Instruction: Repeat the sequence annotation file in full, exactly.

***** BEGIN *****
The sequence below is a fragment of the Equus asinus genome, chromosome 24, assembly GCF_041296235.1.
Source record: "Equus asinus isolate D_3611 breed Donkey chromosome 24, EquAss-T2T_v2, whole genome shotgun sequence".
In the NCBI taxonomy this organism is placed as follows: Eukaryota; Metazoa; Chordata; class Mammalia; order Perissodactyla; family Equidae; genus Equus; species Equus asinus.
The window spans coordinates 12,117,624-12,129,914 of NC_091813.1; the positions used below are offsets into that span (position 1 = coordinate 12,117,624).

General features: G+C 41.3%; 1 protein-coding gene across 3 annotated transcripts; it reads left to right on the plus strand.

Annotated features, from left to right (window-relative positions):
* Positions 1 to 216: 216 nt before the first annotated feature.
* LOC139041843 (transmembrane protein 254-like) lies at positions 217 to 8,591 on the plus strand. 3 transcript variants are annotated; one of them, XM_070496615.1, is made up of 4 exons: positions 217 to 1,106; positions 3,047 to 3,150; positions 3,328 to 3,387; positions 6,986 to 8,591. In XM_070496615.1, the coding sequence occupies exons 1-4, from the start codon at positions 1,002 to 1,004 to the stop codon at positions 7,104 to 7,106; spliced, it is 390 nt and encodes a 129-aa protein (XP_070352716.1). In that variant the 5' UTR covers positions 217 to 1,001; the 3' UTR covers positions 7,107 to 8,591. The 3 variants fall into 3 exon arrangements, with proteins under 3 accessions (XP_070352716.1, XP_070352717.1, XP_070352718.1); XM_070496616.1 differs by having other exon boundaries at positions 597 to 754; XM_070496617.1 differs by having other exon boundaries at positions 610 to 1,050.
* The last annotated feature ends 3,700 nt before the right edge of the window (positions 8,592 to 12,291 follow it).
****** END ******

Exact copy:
The sequence below is a fragment of the Equus asinus genome, chromosome 24, assembly GCF_041296235.1.
Source record: "Equus asinus isolate D_3611 breed Donkey chromosome 24, EquAss-T2T_v2, whole genome shotgun sequence".
In the NCBI taxonomy this organism is placed as follows: Eukaryota; Metazoa; Chordata; class Mammalia; order Perissodactyla; family Equidae; genus Equus; species Equus asinus.
The window spans coordinates 12,117,624-12,129,914 of NC_091813.1; the positions used below are offsets into that span (position 1 = coordinate 12,117,624).

General features: G+C 41.3%; 1 protein-coding gene across 3 annotated transcripts; it reads left to right on the plus strand.

Annotated features, from left to right (window-relative positions):
* Positions 1 to 216: 216 nt before the first annotated feature.
* LOC139041843 (transmembrane protein 254-like) lies at positions 217 to 8,591 on the plus strand. 3 transcript variants are annotated; one of them, XM_070496615.1, is made up of 4 exons: positions 217 to 1,106; positions 3,047 to 3,150; positions 3,328 to 3,387; positions 6,986 to 8,591. In XM_070496615.1, the coding sequence occupies exons 1-4, from the start codon at positions 1,002 to 1,004 to the stop codon at positions 7,104 to 7,106; spliced, it is 390 nt and encodes a 129-aa protein (XP_070352716.1). In that variant the 5' UTR covers positions 217 to 1,001; the 3' UTR covers positions 7,107 to 8,591. The 3 variants fall into 3 exon arrangements, with proteins under 3 accessions (XP_070352716.1, XP_070352717.1, XP_070352718.1); XM_070496616.1 differs by having other exon boundaries at positions 597 to 754; XM_070496617.1 differs by having other exon boundaries at positions 610 to 1,050.
* The last annotated feature ends 3,700 nt before the right edge of the window (positions 8,592 to 12,291 follow it).